One question that keeps coming up as of late concerns the quality of open source software. While there’s no doubt that there is more dependency on open source than ever, a survey shows that with increased usage comes concerns over quality.
For that reason it was interesting to see Oracle recently announced that it had submitted a proposal to the Eclipse Foundation to create a Hudson project for Eclipse, the open source application development environment. Hudson is a well-regarded build server, originally developed by an employee of Sun Microsystems, that many application development organizations rely on to help manage the overall development process. Prior to the acquisition of Sun by Oracle, Sun had opted to release Hudson as free software under an MIT license.
According to Ted Farrell, Oracle chief architect and senior vice president for tools and middleware, Hudson needs some work in terms of making it an enterprise-class tool that enterprise application development teams can rely on. At the same time, Farrell says that Oracle sees Hudson as becoming a critical tool for delivering any type of platform-as-a-service (PaaS) offering that Oracle or others might want to develop in the future.
Oracle is obviously no stranger to open source given its experience with MySQL and Java. But if open source projects really do require some form of corporate benevolence, maybe the time has come to be a little more candid about where open source code actually emanates from. The popular perception is that open source code is created by diligent programmers contributing code based on passion and an internal meritocracy. In reality, a whole lot of open source code is developed by teams of people working under one form of corporate sponsorship or another.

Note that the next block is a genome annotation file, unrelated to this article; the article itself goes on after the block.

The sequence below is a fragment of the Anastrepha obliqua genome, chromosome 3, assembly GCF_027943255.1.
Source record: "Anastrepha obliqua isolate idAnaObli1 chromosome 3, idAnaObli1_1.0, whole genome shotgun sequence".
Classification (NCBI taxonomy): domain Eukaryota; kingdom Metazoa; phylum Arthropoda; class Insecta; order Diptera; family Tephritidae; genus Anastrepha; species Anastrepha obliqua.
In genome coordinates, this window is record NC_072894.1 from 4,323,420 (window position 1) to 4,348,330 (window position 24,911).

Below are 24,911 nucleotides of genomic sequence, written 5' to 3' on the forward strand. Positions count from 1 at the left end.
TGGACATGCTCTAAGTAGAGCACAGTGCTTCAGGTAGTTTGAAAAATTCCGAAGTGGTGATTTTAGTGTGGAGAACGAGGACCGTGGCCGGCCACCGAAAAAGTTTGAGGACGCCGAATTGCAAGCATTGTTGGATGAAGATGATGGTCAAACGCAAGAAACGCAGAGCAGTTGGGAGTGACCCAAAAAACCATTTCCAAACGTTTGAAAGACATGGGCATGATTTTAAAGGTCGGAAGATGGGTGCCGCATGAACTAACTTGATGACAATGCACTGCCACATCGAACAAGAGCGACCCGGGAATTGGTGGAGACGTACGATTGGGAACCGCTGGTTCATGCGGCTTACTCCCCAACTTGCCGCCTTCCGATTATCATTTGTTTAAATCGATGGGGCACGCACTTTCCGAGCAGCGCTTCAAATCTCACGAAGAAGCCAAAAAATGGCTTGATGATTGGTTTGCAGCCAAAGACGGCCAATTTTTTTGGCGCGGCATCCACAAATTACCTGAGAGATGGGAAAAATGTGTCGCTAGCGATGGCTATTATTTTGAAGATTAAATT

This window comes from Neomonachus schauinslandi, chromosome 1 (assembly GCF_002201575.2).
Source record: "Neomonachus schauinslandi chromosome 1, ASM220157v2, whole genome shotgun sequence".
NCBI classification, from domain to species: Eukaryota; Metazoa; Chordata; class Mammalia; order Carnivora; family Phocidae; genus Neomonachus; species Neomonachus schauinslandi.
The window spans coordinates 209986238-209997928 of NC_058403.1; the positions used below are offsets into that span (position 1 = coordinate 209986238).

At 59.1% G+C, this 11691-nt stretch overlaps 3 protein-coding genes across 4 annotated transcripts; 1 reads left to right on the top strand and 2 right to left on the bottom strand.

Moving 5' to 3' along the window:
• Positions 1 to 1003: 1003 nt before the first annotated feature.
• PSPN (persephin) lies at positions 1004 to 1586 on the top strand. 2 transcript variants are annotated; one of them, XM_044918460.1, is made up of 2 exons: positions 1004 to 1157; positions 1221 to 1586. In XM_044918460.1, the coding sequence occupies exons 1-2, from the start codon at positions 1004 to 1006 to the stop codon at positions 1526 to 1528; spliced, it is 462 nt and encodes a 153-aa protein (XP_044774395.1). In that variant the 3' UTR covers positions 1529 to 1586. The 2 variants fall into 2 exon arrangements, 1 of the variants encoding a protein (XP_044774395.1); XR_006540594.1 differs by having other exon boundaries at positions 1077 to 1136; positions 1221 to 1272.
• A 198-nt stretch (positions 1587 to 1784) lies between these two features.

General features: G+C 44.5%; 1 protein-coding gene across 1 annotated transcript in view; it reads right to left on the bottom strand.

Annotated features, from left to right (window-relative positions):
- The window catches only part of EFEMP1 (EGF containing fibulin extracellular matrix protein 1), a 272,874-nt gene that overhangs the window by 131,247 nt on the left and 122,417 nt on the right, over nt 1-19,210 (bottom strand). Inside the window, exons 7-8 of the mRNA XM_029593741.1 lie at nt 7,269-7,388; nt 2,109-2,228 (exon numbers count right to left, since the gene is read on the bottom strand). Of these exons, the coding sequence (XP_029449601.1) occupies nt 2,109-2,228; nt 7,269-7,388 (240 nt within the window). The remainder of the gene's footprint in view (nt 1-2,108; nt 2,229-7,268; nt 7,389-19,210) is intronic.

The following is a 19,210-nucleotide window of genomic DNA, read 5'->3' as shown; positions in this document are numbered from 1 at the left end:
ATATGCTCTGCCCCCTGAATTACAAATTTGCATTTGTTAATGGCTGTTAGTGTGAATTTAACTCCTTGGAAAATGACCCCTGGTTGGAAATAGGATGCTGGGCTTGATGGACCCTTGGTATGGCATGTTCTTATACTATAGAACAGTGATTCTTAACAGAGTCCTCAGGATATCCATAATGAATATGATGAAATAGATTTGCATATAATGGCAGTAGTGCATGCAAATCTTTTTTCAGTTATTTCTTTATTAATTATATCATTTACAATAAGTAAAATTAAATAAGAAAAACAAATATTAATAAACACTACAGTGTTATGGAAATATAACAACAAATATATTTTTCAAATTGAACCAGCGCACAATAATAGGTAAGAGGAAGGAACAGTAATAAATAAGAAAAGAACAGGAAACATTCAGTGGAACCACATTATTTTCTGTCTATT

That’s not a necessarily a bad thing, but sometimes it feels like the industry is being a little disingenuous about the provenance of open source software as part of an ongoing war with companies such as Microsoft, even though Microsoft makes its own contributions when it comes to some open source projects.
None of this means that vendors should stop contributing to open source projects. The only real question is when should the IT industry stop pretending that open source software is the result of many of the same processes companies use to create commercial software. The only real difference increasingly seems to be whether it’s in a vendor’s interest to give that software away to gain some strategic advantage or to license that software for more direct commercial gain.
Given the perceptions of the quality of open source code, maybe the time has come to make the whole open source process a little more transparent, especially when it comes to the role that major vendors play in shaping it.